Riley Hospital for Children at IU Health flu-related visitor restrictions have been lifted. However, because babies, especially those who are ill or premature, are at higher risk of serious complications if they get the flu, visitation restrictions are still in place for all Neonatal Intensive Care Units (NICUs) until further notice.
Many children come to Riley at IU Health to seek care for health conditions that lead to rigid muscles, contractures and restricted range of motion. Our multidisciplinary team can improve range of motion and soften muscles that are abnormally rigid or spastic by applying serial casts—an established treatment that benefits children with:
Whether serial casting occurs during a hospital stay or as an outpatient, it may help children walk better or improve fine motor skills that involve the hands or arms. Serial casts are done by a combination of professionals.
The procedure applies fiberglass cast over padding on a particular part of the body. The purpose of the cast is to stretch tight or shortened muscles. It is called serial casting because the position of the body changes each time a new cast is applied, gradually increasing the flexibility of the muscle with a series of casts applied over time. Most children come to serial casting through a referral from a physician, a physical therapist or an occupational therapist who believes it could help them function better.
Riley at IU Health physical therapists, physicians and orthotists work together to plan your child’s treatment and deliver the care necessary for a positive outcome. Our multidisciplinary team draws families from across Indiana, many of which lack local access to the combined skills found here.
Some children see our physical medicine rehabilitation physician and get a Botox® injection into affected muscles before serial casting—a combined treatment that has been very effective for reducing tone, increasing range of motion and giving children a smoother gait or better control of their hands.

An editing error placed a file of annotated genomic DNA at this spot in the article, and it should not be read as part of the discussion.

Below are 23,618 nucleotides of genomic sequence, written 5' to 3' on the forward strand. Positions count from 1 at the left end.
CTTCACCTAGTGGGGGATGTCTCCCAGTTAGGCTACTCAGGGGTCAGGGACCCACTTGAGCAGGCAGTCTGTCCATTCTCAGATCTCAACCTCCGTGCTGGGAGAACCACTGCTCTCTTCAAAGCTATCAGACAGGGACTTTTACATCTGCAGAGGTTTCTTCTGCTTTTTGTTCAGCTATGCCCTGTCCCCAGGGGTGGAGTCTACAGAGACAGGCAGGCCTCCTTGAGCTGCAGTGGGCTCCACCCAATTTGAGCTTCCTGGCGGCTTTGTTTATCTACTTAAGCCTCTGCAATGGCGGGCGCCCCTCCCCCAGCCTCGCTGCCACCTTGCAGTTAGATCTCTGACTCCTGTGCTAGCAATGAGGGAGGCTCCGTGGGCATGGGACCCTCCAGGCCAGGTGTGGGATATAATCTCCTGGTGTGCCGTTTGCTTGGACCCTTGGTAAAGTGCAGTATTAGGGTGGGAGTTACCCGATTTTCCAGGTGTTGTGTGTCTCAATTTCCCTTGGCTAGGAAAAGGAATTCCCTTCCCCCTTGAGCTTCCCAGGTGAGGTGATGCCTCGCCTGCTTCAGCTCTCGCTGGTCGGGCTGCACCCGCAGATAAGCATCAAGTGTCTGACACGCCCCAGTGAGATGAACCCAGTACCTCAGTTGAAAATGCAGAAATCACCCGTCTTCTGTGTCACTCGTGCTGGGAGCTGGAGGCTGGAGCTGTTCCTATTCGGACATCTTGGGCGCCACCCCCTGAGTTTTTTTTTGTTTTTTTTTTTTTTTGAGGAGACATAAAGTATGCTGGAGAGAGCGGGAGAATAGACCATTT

Serial casting is a highly customized treatment that varies with every child. Each cast may stay on for up to seven days, and a new cast may be applied every week for three to 12 weeks. The duration often depends on your child’s condition and how diligent your family is about doing physical therapy and practicing certain exercises at home—key factors for success in serial casting.
Some children may have casting in one series and never need to return. Children with neurological disorders are more likely to need serial casting again at some point, although medication and continued physical therapy can help them maintain range of motion.
Casting begins by measuring your child’s muscle tone using a Modified Ashworth Scale and Tardieu Scale. These tools help us set treatment goals. Fiberglass casts are applied over a cotton barrier and padding to protect your child’s skin and prominent bones.
After the first cast goes on, your child wears it for a set length of time to maintain a static stretch. On your child’s next visit, we remove the cast, measure again and slightly increase the angle of the stretch in the new cast. Removing the cast is a painless procedure done with a special tool that vibrates.
This pattern repeats each week, following the treatment prescribed by your child’s team of therapists. Muscle tone gradually improves, becomes less spastic and children have a better range of motion in the affected body part.
If the feet are cast, your child may get special socks and shoes to wear. Children can resume most regular activities while the cast is on, but they should not bear weight for at least two hours after casting. This allows the cast to set.
Casts should not cause pain, but they can be awkward and heavy to carry around and may be uncomfortable for the first few days. If pain does occur, you should contact the therapist or physician who is following your child to determine a course of action, which may include cast removal.
Applying a cast may take up to an hour or double that when it is accompanied by a Botox® injection. Families can bring activities to keep their child entertained during casting.
We give children, parents and caregivers special instructions about how to care for a cast. Here are a few cast-care tips:
After serial casting, orthotics are often part of follow-up care to help your child maintain increased range of motion. Our orthotic specialists collaborate closely with each child’s family, physical therapist, occupational therapist and physician to support progress and help kids lead fuller, more active lives.
Riley at IU Health offers a broad range of supportive services to make life better for families who choose us for their children's care.
This website provides information to the public about physical therapy and wellness. It is supported by the American Physical Therapy Association, an organization that advances professional development and education for physical therapists.
Parents and caregivers can find tips on caring for casts at this website, which offers expert orthopedic information.